Sanford "Sandy" Weill in 2006. (Louis Lanzano / Associated…)
WASHINGTON -- The call by former Citigroup executive Sanford "Sandy" Weill to break up big banks continued to reverberate through the industry Friday as two leading trade associations said that large banks were crucial to the U.S. economy.
“While I have great respect for Sandy Weill, I’m dismayed by his comments supporting the breakup of our country’s largest banks," said Frank Keating, president of the American Bankers Assn., whose members include those firms.
"Reducing the size of our largest banks would severely diminish their capacity to serve America's largest businesses, driving corporations to foreign competitors that would quickly move to meet their financial needs," he continued.
Keating warned that "financing would gravitate more heavily to the lightly regulated ‘shadow’ banking system and our country’s status as the world's premier financial center would be in grave peril." While no bank should be too big to fail, he said. "these types of misguided proposals aren’t the solution and would damage our still-recovering economy."
At the same time, the Clearing House, a consortium of the world's largest banks, issued a report saying the U.S. banking system is the right scale for its economy and is less concentrated than systems in other major developed nations.
The organization said that the five largest U.S. banks account for 56% of the nation's banking assets. That's the lowest percentage of any of the Group of Seven leading industrialized economies.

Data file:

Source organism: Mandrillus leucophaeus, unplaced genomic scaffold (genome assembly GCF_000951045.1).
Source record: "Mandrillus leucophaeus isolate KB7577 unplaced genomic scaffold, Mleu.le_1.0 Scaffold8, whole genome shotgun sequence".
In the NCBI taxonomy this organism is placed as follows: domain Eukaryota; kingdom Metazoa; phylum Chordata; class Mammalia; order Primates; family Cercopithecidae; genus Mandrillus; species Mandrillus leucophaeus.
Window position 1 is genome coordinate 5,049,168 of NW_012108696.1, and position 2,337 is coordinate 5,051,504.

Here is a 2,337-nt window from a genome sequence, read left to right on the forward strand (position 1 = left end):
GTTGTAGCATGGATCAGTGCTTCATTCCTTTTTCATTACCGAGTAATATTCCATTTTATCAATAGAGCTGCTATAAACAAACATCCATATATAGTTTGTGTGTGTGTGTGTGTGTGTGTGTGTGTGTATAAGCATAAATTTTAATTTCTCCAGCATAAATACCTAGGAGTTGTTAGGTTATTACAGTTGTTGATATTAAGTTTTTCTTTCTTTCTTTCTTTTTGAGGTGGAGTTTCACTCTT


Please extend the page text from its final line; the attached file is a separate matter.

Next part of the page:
"Large banks provide unique contributions to the U.S. economy, including unique products and services, economies of scale, and the promotion of innovation," the Clearing House report said.
Weill, who helped build Citigroup into a mega-bank, stunned the financial sector Wednesday when he called for the breakup of large banks. He said Congress should reinstate the Glass-Steagall prohibition against deposit-taking institutions from also operating as investment banks.
Some lawmakers, consumer advocates and smaller bankers have been calling for such a move in the wake of the financial crisis and continued banking controversies, such as the rate-rigging scandal surrounding the London Interbank Offered Rate, or Libor.
Reinstating Glass-Steagall, which was in place from the Great Depression until 1999, would reduce the size of the biggest banks by forcing them to spin off their investment banking units. Removing investment banking would also reduce risk-taking by depository institutions, supporters said.
Camden Fine, president of the Independent Community Bankers of America, which represents small banks, cheered Weill's comments.
“There is a growing chorus of support for downsizing too-big-to-fail financial institutions, which enjoy implicit government support and continually put our nation’s taxpayers at risk," he said. "Splitting up these systemically risky financial firms will help restore discipline to the financial markets and prevent future crises, which would have a devastating impact on community banks and the communities they serve."
But Keating, whose group represents banks of all sizes, said Glass-Steagall would not have prevented the financial crisis. Opponents of Glass-Steagall note that the major firms whose troubles triggered the crisis, Bear Stearns, Lehman Bros., and American International Group, were not deposit-taking banks.
“It’s time to push the pause button on flawed proposals that would damage the U.S. economy," he said. "Those calling for a return to Glass-Steagall to solve the world’s economic problems simply aren’t looking at the facts."
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